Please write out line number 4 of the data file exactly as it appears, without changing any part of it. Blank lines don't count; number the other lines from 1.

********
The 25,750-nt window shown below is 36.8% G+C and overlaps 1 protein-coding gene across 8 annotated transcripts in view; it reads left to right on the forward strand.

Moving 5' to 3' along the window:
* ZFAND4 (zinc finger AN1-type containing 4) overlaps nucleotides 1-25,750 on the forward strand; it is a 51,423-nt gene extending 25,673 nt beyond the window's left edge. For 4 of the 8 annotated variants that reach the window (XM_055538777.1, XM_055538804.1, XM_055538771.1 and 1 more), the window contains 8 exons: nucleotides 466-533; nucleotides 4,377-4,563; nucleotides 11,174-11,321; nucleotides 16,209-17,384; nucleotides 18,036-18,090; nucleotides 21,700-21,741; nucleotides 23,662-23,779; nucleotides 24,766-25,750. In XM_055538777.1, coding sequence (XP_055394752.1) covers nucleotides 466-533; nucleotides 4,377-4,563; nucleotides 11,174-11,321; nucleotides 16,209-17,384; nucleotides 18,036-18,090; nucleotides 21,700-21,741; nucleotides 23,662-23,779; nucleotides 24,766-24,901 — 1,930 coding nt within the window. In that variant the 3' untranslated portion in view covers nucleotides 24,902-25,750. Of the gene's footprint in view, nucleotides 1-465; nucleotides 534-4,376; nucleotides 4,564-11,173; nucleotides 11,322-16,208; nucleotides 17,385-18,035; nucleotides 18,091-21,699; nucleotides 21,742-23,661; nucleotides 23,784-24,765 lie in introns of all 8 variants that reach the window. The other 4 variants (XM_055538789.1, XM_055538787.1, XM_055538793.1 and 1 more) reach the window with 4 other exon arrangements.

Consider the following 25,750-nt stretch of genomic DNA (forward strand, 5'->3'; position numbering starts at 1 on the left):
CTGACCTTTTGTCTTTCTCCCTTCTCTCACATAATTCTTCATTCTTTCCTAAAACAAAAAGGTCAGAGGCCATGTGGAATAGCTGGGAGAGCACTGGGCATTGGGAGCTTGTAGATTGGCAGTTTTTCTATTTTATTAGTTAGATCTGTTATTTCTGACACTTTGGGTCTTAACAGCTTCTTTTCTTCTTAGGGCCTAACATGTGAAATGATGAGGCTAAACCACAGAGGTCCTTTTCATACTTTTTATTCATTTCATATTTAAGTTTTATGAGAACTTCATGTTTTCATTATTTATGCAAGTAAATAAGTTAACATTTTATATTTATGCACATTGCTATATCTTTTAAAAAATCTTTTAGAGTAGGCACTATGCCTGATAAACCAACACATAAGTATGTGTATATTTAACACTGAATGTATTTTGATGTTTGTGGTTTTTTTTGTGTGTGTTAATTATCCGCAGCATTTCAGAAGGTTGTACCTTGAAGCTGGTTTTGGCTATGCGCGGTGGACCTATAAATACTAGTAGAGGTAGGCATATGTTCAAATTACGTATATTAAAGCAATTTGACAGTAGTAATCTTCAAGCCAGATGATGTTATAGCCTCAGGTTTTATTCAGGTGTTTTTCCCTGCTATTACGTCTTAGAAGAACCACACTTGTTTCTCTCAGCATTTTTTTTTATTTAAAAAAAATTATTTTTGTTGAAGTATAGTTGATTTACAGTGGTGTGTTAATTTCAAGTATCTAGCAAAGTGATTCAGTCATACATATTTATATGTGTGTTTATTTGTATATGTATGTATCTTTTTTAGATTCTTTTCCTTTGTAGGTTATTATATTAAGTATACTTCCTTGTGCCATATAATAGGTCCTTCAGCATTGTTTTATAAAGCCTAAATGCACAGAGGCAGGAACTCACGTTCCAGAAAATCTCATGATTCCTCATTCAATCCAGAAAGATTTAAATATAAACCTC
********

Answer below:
Consider the following 25,750-nt stretch of genomic DNA (forward strand, 5'->3'; position numbering starts at 1 on the left):